Cat in astronaut outfit

First published to the AKASHA blog.


AKASHA Conversations is a regular webinar exploring the critical questions of decentralized social networking, with expert presentations informing and inspiring open dialogue and action. To put it another way, AKASHA Conversations is designed to foster the collective design of decentralized conversation.

Decentralized social networking is, effectively, the design for decentralized and civilized information exchange — conversation and other forms of interaction. Immediately adjacent to that of course is then the facility to code for (in the combined technological and sociological sense) whatever agreements have been reached through conversation.

Esko Kilpi nails it:

Knowledge that used to be understood as the internal property of an individual should now be seen as networked communication. This requires us to learn new ways of talking about education, competencies and work itself. What is also needed is to unlearn the reductionist organizing principles that are still the mainstream. Work is communication and the network is the amplifier of knowledge. The process of communication is the process of knowing. Knowledge work is about a community-based cognitive and emotional presence. Bridging, bonding and belonging. … Work is communication. Conversations and narratives are the new documents. Conversations cannot be controlled. The only way to influence conversations is to take part in them.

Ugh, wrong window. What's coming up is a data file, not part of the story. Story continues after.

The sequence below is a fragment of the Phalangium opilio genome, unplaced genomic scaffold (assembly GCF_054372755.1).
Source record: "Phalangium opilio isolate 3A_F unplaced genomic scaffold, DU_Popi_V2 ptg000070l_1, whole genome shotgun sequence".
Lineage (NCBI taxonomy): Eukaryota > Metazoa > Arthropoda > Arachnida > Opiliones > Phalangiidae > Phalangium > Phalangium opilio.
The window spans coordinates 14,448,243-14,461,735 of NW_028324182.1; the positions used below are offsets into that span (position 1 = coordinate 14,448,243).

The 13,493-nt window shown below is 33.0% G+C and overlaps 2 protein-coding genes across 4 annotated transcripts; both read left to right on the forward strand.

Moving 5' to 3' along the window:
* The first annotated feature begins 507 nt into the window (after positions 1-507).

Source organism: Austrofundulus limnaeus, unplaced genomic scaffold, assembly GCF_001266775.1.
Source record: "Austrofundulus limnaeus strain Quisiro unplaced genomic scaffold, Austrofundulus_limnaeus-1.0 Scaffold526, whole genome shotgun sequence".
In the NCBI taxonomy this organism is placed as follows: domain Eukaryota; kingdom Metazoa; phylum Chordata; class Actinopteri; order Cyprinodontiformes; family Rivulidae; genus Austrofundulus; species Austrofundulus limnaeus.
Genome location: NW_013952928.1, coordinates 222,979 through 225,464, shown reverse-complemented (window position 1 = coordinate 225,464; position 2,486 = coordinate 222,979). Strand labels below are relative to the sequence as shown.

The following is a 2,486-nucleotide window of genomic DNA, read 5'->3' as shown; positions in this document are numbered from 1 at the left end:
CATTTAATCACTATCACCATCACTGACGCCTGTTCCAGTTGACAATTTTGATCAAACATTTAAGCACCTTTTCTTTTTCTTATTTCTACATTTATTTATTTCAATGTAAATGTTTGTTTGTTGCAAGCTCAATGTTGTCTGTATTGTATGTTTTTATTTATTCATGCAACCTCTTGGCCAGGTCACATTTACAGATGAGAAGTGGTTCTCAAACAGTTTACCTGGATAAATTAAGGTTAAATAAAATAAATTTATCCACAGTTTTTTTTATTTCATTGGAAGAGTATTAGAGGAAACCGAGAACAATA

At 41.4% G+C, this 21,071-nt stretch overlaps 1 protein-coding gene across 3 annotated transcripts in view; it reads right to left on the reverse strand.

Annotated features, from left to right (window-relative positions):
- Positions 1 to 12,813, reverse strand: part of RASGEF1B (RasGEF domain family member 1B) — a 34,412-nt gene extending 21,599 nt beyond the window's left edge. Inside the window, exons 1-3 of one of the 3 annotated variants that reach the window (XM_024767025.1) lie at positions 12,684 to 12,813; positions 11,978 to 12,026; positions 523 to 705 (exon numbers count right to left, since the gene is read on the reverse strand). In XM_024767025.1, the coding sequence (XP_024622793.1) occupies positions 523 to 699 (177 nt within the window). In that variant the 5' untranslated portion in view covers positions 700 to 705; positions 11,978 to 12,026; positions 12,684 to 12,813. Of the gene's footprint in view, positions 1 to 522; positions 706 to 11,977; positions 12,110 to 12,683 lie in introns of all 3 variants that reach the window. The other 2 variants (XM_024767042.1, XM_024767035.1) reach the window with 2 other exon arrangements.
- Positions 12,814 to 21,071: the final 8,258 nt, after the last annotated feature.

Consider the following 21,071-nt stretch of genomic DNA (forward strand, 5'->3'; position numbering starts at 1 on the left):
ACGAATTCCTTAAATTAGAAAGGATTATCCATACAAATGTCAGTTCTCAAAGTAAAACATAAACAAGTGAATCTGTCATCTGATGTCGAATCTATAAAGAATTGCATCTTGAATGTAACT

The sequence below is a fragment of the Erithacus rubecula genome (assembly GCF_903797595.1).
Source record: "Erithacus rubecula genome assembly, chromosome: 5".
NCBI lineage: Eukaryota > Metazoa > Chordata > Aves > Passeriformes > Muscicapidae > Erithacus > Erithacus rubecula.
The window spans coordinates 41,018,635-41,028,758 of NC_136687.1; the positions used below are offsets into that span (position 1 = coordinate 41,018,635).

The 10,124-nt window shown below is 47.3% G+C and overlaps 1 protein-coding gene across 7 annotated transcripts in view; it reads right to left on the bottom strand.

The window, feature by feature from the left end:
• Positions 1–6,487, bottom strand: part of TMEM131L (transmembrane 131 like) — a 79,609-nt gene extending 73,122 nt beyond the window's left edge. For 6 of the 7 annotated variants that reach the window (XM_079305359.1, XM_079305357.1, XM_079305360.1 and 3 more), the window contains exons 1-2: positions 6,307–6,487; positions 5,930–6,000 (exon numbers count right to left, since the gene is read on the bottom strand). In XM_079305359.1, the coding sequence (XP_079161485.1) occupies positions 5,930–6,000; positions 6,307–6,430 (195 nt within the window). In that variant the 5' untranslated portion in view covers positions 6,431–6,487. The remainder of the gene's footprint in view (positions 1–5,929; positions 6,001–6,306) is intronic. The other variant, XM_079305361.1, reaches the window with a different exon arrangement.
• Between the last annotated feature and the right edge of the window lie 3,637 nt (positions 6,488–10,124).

Our first such conversation on 9th December began to explore the complexities of moderating decentralized social networks. Moderating is the subset of governing that structures participation in a community to facilitate cooperation and prevent abuse (reference). In the web 3 context we're effectively asking ourselves, how do we do this without needing 30,000 moderators on payroll? And without subjugating ourselves to some machine learning algorithm?

Martin Etzrodt kicked off the webinar by outlining the very first steps the AKASHA team has taken on this journey — we are developing and testing a simple moderation tool in the Ethereum World alpha. It gets us off the starting line, importantly, but it is also the last part of the journey AKASHA will take by itself. It is and can only be community-designed progress from here on in, a transition marked by a presentation by Dr. Amy Hasinoff, author of Sexting Panic: Rethinking Criminalization, Privacy, and Consent.

Amy explored three dimensions: moving from content to community; from rules to dialogue; and from maintenance and repair to fundamental change, which I paraphrased as from malignant growth to regenerativity.

Clearly, it's important to identify the questions before we can attempt answers, and here are three good ones that cropped up in the ensuing discussion:

  • Ed: "Who is the gatekeeper? Who is in control? And how is moderation in a decentralized social context different from its current form in web 2?"
  • Mitko: "How can we accommodate different cultures as well as different contexts?"
  • Ben: "If there is a perpetrator, how could we have a method of making amends?"